Colleges and university buildings have a range of heating, plumbing and servicing requirements which installers can help with. The trick is to get in touch with the right people at the right time.
As the saying goes about the best-laid plans, sometimes they go awry – and even the largest educational facilities, such as universities, will need help with their maintenance. Regardless of how much planning is carried out, there will always be a need for external support from plumbers, installers and heating engineers. Here’s how you can be front of mind when universities need help.
If you have little or no experience within the sector, then your first action should be an introductory email to the most appropriate person: the maintenance or facility manager. At the same time as you’re emailing the relevant university contact, you may also want to update any social media accounts that you have, ensuring all information is up to date. It is also an idea to fill your website with recommendations and testimonials from customers who have been pleased with the work you have carried out for them. Remember to include an updated contact number.
For more advice around the digital side of things, be sure to read our digital marketing 101 guide to get yourself up to speed.
The summer months are when most of the work will need to be carried out. There is a good reason for this; it’s the end of term, so both UK-based and international students will be leaving campus, not to return until the beginning of September or, in some cases, October.
This is a good length of time for the university to carry out health and safety checks, as well as the servicing of heating and cooling systems and, if necessary, the repair or installation of bigger, bulkier items such as boilers.
The six to eight weeks that the campus is closed for will allow you to order in the necessary parts and carry out a comprehensive servicing of heating and cooling systems. More advanced aspects of a boiler service may also need to be carried out, such as a water treatment test, which requires the complete shutdown of the boiler and flushing it of the sludge and grime that can build up during the lifetime of the system. Ideally, this should be carried out every six months to a year.
While summer is the optimum time for maintaining and servicing boilers, winter (or, more specifically, the Christmas break) is ideal for checking cooling systems. This helps to ensure that all air conditioning units are working efficiently before they are switched on and used to their max during the hot summer months.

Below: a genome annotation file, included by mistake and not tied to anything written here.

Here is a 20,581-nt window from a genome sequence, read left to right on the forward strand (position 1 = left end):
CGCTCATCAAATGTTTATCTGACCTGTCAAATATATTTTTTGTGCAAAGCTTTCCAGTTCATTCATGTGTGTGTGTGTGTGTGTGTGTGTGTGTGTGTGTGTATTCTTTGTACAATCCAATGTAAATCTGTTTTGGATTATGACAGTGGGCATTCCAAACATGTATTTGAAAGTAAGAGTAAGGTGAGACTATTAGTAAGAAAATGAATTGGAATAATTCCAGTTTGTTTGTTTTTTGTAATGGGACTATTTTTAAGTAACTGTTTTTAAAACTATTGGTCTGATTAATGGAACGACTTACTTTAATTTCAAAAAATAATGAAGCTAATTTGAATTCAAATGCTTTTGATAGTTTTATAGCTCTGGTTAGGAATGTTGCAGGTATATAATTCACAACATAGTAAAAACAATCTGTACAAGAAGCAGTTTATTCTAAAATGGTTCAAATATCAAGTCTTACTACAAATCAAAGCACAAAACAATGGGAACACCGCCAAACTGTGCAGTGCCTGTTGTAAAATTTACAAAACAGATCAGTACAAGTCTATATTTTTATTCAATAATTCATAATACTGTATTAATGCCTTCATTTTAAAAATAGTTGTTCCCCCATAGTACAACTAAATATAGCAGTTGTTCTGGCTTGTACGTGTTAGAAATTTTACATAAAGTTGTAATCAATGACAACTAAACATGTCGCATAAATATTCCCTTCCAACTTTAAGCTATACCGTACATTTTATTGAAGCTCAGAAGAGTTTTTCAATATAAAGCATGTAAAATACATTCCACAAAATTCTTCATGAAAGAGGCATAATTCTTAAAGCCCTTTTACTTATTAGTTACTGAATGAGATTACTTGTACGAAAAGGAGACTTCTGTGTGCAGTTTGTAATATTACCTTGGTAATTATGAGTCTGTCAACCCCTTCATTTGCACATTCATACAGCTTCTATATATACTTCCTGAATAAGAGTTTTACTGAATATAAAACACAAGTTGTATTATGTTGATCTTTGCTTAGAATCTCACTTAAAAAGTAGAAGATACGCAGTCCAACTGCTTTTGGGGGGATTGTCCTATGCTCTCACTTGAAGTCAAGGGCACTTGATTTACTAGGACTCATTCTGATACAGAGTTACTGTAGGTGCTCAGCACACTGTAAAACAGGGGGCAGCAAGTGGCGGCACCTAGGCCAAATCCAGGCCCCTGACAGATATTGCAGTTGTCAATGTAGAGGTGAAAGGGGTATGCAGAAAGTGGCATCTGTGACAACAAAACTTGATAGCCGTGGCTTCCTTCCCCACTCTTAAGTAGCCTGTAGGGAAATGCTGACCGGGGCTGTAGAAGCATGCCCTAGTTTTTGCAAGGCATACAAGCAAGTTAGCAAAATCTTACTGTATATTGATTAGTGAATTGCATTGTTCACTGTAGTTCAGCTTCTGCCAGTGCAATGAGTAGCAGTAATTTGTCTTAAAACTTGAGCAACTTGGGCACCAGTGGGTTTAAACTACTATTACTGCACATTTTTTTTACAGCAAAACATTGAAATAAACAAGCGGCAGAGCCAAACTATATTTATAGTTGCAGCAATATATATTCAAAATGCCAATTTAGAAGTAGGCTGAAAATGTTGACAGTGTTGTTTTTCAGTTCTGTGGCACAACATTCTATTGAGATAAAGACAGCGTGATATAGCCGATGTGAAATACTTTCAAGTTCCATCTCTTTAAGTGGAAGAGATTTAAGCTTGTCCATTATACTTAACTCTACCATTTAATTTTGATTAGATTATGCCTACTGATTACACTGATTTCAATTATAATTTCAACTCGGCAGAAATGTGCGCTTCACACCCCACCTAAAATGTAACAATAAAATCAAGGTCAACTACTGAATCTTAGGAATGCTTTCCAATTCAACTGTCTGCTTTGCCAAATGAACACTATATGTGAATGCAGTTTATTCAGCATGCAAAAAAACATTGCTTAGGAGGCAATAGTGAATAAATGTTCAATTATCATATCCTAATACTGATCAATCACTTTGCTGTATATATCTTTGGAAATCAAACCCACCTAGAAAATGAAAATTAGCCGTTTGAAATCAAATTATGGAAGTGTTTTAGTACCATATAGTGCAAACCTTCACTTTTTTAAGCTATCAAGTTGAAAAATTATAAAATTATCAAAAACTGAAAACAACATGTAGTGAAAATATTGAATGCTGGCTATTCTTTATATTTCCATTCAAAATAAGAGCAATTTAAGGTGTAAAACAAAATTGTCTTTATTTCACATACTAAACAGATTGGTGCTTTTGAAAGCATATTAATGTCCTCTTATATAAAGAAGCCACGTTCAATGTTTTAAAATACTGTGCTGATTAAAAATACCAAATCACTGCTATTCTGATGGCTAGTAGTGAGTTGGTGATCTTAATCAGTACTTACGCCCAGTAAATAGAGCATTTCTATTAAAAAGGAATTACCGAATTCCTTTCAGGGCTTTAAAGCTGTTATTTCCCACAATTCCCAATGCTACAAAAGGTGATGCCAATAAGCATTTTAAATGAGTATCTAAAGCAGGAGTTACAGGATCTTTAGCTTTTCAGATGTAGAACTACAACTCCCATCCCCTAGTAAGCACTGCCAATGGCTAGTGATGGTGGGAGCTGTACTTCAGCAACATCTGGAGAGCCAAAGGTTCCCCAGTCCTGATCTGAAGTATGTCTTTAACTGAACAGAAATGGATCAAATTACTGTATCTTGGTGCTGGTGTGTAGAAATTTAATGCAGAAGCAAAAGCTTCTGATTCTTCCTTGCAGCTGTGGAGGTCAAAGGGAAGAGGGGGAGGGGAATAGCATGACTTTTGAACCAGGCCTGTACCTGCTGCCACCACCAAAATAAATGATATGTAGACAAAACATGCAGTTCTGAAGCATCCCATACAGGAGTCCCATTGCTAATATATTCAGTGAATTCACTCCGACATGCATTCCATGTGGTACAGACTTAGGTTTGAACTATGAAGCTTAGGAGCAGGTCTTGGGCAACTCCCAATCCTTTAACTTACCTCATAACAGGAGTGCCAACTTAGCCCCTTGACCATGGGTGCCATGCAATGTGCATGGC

Just as you can ensure a boiler is working efficiently using a water treatment, the same needs to be carried out for all refrigeration and cooling systems. The Christmas break is the perfect amount of time to ensure that necessary parts can be ordered and delivered in time for the students to return to classes.
There may also be other lucrative areas of the business that you can provide support for – one of these being halls of residence. Like the campus itself, halls will need health and safety checks for all gas appliances, including boilers and other gas devices within the various blocks of student accommodation. Bathroom and kitchen plumbing can also be checked to ensure that pipes and valves are clear, and any substantial blockages can be treated with a necessary a power flush.
Like any other job, there is a need to prove that you are up to date with all necessary training and legislation, which includes being Gas Safe registered. As you would with any other customer, you should always have the necessary legislative paperwork with you.
Although it’s not a legal requirement, you may also want to take out public liability insurance, which will cover you if there is a problem with any of the work that you carry out. It is highly likely that the university will ask to see your public liability insurance before they award you a contract. It may also be wise to ensure that your employee liability insurance is up to date, which is a legal requirement if you have people working alongside you. Read our trade guide to business insurance to find out more.
Having proved yourself to be trustworthy and credible, there may well be further work for you. Annual gas checks, carrying out the servicing of appliances in the halls of residence or simply being a 24/7 call-out emergency plumber or heating engineer are just some examples of the jobs that you may be asked to quote for. These are all great ways to expand your skills and knowledge of the university sector, which ultimately means you can approach other universities for the same type of work.
If you gain a network of testimonials from each institution you work for, there should be no limit to the amount of work you are offered. These jobs may be working alongside the university’s own maintenance team, but realistically there is always a need for an extra pair of hands during busier times or seasonal extremes.
Do you want more ideas for expanding your business? Check out our guide to winning work in rental properties.